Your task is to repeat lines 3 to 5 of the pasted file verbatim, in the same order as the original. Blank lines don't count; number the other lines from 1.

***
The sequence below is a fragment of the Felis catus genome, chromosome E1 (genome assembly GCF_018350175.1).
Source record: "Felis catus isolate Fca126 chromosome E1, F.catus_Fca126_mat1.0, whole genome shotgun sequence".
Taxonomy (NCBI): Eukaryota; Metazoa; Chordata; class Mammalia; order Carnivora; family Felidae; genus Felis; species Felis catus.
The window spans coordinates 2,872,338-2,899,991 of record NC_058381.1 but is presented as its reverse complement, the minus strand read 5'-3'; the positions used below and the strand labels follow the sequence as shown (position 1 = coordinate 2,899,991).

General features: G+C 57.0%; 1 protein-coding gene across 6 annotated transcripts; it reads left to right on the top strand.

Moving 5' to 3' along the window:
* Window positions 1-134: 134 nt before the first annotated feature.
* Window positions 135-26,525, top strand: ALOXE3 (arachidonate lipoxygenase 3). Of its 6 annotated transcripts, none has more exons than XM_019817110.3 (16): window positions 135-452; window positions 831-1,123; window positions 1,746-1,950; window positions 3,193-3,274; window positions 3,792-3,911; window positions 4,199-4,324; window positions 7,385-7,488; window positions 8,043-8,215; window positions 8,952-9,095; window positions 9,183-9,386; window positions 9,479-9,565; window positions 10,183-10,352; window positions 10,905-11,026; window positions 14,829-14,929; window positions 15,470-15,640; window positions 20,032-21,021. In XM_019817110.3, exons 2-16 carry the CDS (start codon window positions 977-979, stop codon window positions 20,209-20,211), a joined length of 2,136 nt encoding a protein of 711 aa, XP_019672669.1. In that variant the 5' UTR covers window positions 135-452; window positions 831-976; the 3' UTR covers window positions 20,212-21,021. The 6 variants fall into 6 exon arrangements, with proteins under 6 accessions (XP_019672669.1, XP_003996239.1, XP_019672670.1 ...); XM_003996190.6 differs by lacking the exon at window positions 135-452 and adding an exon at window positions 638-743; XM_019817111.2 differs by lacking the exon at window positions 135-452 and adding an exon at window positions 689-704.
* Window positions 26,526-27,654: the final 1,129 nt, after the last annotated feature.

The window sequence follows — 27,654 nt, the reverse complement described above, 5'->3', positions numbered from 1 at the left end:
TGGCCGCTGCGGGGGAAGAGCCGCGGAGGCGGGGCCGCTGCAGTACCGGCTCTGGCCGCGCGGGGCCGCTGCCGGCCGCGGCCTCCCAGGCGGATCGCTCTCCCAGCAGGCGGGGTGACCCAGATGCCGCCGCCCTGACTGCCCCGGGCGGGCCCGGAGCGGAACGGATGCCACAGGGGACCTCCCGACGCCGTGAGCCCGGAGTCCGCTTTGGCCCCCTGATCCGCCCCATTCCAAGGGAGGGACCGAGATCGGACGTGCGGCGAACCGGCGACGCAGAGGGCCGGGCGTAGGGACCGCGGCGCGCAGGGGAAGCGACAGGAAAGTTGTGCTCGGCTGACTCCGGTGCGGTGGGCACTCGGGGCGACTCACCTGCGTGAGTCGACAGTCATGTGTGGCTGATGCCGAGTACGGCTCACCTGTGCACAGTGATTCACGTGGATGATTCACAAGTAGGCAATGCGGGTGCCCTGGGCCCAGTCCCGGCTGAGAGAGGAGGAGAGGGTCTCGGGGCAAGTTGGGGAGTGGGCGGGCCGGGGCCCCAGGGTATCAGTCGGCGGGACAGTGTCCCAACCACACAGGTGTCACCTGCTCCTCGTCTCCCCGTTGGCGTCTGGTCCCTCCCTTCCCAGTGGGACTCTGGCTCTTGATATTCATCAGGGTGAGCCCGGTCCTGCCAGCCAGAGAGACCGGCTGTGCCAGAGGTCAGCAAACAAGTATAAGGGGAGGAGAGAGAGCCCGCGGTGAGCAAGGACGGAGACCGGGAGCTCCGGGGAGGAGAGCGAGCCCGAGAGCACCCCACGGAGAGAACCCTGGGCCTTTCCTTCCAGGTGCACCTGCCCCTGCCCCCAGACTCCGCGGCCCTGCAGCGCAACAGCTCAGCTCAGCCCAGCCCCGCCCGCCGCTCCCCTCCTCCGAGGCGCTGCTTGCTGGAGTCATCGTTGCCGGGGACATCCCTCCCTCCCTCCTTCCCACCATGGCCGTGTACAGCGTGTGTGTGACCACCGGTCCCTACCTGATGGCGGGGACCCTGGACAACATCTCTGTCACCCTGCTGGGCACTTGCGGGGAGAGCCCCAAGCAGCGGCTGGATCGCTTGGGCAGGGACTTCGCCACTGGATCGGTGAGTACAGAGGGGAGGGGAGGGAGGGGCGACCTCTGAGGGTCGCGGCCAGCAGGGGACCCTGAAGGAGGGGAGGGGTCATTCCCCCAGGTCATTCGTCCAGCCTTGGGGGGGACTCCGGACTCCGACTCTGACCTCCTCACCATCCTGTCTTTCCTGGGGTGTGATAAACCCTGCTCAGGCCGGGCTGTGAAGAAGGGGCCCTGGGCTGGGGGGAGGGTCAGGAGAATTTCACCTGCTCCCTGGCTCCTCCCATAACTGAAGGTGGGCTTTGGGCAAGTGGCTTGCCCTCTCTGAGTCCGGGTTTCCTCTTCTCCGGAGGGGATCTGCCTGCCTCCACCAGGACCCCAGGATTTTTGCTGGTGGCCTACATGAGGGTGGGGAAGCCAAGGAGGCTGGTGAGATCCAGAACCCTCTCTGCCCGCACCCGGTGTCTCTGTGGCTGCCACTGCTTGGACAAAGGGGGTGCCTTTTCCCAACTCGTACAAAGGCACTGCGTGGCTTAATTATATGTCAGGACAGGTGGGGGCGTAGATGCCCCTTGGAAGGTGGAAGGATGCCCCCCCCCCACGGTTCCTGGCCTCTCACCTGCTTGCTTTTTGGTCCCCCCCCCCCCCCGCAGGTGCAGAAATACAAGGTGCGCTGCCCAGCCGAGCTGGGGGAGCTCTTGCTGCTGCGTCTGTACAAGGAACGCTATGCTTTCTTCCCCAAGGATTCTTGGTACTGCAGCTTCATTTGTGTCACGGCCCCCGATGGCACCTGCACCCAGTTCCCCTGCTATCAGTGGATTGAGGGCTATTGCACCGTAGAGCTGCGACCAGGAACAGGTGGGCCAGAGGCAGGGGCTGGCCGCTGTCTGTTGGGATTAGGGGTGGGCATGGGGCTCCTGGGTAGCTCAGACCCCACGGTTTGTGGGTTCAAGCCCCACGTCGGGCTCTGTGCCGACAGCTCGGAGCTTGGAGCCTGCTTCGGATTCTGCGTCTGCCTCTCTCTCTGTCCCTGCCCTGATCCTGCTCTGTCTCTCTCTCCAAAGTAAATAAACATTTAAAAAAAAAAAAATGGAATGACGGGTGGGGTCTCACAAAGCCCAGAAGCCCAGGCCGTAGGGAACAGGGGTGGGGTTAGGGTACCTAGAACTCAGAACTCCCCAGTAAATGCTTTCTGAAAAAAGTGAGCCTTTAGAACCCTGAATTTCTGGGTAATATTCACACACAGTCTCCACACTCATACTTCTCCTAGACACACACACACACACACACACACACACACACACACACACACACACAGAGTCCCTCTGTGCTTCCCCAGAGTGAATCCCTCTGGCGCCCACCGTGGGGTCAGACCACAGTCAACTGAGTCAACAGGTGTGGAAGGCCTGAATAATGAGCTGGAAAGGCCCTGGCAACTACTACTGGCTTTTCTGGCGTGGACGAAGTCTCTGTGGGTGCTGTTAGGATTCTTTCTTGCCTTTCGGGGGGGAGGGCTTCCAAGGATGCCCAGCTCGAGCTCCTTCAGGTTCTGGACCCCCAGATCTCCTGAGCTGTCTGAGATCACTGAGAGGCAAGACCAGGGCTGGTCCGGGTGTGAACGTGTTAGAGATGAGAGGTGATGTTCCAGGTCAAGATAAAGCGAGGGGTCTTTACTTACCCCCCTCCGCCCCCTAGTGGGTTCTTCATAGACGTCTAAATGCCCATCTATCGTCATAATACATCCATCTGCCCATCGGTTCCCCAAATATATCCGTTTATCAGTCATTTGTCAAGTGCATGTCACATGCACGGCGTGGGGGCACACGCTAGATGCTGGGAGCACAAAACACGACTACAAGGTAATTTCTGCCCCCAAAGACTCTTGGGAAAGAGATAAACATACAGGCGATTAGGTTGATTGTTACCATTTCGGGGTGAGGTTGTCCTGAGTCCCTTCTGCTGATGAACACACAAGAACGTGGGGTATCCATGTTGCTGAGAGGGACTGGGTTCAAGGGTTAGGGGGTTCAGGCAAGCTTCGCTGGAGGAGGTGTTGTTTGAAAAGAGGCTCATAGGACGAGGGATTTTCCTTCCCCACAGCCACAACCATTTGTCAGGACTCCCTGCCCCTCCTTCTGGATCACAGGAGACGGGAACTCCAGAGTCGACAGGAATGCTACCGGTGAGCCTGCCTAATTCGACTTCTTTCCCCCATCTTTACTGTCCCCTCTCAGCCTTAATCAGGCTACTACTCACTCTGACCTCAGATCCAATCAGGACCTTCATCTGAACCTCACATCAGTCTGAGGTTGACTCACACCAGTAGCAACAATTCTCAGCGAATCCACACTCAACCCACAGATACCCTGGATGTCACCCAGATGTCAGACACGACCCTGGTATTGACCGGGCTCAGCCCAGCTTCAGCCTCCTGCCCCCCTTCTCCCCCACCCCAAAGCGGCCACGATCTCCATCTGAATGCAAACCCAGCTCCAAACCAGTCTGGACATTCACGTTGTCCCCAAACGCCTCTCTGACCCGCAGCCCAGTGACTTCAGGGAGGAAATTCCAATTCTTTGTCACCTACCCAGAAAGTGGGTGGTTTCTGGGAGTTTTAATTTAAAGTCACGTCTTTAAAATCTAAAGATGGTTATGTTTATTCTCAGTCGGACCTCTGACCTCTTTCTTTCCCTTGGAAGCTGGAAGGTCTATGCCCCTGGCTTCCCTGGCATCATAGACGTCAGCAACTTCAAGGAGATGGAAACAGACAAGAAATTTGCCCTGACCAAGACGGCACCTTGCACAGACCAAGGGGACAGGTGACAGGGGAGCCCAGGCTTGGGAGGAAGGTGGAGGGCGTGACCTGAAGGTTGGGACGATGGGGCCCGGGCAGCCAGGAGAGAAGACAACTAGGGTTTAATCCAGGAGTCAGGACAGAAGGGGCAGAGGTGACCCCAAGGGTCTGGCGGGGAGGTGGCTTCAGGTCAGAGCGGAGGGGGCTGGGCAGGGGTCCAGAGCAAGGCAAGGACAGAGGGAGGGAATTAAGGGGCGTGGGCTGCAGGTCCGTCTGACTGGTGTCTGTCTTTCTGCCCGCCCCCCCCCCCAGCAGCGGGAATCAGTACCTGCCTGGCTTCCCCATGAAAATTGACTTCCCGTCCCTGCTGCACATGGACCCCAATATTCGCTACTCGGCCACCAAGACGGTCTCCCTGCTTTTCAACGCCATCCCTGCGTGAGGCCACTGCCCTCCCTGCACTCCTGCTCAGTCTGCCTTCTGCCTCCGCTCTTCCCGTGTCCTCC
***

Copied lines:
Taxonomy (NCBI): Eukaryota; Metazoa; Chordata; class Mammalia; order Carnivora; family Felidae; genus Felis; species Felis catus.
The window spans coordinates 2,872,338-2,899,991 of record NC_058381.1 but is presented as its reverse complement, the minus strand read 5'-3'; the positions used below and the strand labels follow the sequence as shown (position 1 = coordinate 2,899,991).

General features: G+C 57.0%; 1 protein-coding gene across 6 annotated transcripts; it reads left to right on the top strand.